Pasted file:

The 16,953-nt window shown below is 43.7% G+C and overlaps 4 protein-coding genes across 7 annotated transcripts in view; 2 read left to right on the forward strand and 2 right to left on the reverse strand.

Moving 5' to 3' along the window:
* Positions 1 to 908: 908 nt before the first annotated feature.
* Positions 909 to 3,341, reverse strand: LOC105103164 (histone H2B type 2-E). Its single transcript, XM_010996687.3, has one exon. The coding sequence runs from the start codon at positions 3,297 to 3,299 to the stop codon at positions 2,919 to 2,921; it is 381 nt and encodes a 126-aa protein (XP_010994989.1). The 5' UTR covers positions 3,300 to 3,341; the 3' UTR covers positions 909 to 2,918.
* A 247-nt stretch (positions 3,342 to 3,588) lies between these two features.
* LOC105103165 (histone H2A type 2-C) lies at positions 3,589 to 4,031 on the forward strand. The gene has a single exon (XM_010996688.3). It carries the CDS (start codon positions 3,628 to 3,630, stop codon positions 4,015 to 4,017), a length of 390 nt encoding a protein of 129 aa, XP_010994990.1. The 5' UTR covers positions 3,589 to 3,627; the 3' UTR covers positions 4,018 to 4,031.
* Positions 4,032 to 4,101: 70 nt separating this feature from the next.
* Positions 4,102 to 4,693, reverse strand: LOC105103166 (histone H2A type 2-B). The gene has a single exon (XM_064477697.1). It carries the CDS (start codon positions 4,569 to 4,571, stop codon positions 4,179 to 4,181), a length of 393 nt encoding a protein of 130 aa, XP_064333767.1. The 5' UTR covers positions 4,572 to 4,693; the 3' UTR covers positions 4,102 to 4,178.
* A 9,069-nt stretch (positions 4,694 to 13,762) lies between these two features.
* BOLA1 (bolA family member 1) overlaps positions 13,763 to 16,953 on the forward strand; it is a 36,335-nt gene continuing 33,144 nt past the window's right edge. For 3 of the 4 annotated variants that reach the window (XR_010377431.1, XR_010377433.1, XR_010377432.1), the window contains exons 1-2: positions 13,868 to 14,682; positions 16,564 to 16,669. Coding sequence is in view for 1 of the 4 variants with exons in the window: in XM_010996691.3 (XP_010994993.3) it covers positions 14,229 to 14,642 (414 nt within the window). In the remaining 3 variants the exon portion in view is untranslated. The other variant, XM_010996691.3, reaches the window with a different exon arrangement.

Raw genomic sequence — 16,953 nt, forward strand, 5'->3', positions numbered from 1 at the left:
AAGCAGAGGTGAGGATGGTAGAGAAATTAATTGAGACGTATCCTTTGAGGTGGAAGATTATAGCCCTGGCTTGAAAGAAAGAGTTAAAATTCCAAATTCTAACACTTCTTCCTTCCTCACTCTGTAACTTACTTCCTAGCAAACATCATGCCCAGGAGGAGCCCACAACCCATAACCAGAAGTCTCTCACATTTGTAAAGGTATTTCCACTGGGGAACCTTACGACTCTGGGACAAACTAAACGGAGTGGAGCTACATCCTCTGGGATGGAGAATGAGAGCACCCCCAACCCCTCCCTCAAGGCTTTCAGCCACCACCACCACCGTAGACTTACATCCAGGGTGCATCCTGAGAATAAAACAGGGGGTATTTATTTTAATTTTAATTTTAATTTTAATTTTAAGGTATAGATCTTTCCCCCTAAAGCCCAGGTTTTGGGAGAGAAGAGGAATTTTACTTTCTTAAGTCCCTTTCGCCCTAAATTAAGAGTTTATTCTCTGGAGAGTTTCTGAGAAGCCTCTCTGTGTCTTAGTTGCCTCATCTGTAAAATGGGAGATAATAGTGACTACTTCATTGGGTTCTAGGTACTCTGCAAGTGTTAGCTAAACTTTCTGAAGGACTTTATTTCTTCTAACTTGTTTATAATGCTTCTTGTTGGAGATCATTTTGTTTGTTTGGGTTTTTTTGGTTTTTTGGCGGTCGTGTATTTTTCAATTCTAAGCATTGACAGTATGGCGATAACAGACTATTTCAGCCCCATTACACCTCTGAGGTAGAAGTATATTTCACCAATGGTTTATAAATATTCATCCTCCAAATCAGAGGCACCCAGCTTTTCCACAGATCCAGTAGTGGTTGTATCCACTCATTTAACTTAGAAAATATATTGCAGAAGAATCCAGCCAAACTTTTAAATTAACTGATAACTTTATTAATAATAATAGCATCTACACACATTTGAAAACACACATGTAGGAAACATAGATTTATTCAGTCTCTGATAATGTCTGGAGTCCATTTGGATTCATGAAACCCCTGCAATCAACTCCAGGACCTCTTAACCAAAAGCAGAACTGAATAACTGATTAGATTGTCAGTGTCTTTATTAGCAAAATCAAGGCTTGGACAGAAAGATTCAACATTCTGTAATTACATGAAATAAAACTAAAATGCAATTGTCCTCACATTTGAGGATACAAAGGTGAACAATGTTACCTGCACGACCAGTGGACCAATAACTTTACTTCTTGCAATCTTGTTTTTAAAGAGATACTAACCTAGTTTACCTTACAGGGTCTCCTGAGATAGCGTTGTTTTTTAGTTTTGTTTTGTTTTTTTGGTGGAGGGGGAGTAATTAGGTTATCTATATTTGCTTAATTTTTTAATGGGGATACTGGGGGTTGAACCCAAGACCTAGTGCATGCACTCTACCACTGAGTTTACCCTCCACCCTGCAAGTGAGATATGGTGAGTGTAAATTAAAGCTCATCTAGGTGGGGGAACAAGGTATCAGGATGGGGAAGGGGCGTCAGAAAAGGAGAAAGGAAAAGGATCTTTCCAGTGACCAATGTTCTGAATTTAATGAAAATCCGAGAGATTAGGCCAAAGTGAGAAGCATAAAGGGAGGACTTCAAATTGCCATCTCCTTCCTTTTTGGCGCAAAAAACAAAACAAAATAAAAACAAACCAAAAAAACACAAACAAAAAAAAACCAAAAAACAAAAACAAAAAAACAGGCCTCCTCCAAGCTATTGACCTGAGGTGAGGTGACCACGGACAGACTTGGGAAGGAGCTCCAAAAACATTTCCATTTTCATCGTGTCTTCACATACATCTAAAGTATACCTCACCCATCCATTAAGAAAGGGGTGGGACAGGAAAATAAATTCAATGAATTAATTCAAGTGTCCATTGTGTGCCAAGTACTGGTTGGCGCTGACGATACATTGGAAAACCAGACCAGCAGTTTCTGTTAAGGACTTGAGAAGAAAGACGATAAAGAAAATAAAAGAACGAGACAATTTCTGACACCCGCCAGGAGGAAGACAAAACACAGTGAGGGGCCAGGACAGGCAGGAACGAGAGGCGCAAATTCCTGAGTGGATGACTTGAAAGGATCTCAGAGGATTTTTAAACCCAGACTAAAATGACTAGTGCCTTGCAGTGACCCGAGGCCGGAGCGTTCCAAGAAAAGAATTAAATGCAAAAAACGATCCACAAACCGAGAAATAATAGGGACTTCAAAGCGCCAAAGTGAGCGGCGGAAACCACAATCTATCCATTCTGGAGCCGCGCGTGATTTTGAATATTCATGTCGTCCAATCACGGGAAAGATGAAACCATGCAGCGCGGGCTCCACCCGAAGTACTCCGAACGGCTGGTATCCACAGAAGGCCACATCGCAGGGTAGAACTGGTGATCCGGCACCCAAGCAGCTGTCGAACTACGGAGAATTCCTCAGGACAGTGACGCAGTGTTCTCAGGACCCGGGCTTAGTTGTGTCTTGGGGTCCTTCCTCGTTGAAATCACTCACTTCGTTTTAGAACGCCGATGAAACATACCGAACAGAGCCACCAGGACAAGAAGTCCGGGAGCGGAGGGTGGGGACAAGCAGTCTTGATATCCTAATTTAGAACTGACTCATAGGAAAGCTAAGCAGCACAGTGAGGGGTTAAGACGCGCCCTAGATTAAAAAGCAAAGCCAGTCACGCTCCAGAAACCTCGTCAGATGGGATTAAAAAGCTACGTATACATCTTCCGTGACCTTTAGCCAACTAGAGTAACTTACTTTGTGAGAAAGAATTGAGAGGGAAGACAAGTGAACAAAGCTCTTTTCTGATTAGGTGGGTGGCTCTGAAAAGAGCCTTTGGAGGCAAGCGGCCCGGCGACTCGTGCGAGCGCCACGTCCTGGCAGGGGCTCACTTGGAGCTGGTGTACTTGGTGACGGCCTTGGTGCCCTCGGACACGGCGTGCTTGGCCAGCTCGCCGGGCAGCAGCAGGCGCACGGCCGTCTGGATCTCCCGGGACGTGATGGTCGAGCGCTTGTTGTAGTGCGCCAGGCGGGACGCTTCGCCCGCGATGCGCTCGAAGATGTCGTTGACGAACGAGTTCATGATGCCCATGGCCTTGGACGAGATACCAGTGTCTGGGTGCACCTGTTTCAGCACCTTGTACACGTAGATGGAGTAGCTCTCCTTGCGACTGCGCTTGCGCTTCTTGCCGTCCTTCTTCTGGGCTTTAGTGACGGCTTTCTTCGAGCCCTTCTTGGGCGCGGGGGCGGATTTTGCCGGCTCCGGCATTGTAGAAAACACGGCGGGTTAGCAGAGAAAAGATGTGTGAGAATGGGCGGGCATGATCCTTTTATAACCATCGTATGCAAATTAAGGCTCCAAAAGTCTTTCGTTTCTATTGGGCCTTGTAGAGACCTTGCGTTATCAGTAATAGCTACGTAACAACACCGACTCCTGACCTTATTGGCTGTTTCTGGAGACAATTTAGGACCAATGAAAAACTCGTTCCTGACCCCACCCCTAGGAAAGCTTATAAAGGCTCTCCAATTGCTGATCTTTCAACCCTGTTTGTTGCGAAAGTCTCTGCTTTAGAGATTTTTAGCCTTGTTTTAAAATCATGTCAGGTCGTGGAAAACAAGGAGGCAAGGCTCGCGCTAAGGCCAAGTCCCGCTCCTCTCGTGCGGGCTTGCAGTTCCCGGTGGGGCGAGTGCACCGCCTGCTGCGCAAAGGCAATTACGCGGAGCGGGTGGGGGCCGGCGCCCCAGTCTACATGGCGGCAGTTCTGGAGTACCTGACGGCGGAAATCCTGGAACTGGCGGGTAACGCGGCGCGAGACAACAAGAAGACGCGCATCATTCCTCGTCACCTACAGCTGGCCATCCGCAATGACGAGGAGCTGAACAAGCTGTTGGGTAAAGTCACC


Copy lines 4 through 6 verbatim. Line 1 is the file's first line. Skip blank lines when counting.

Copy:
* Positions 909 to 3,341, reverse strand: LOC105103164 (histone H2B type 2-E). Its single transcript, XM_010996687.3, has one exon. The coding sequence runs from the start codon at positions 3,297 to 3,299 to the stop codon at positions 2,919 to 2,921; it is 381 nt and encodes a 126-aa protein (XP_010994989.1). The 5' UTR covers positions 3,300 to 3,341; the 3' UTR covers positions 909 to 2,918.
* A 247-nt stretch (positions 3,342 to 3,588) lies between these two features.
* LOC105103165 (histone H2A type 2-C) lies at positions 3,589 to 4,031 on the forward strand. The gene has a single exon (XM_010996688.3). It carries the CDS (start codon positions 3,628 to 3,630, stop codon positions 4,015 to 4,017), a length of 390 nt encoding a protein of 129 aa, XP_010994990.1. The 5' UTR covers positions 3,589 to 3,627; the 3' UTR covers positions 4,018 to 4,031.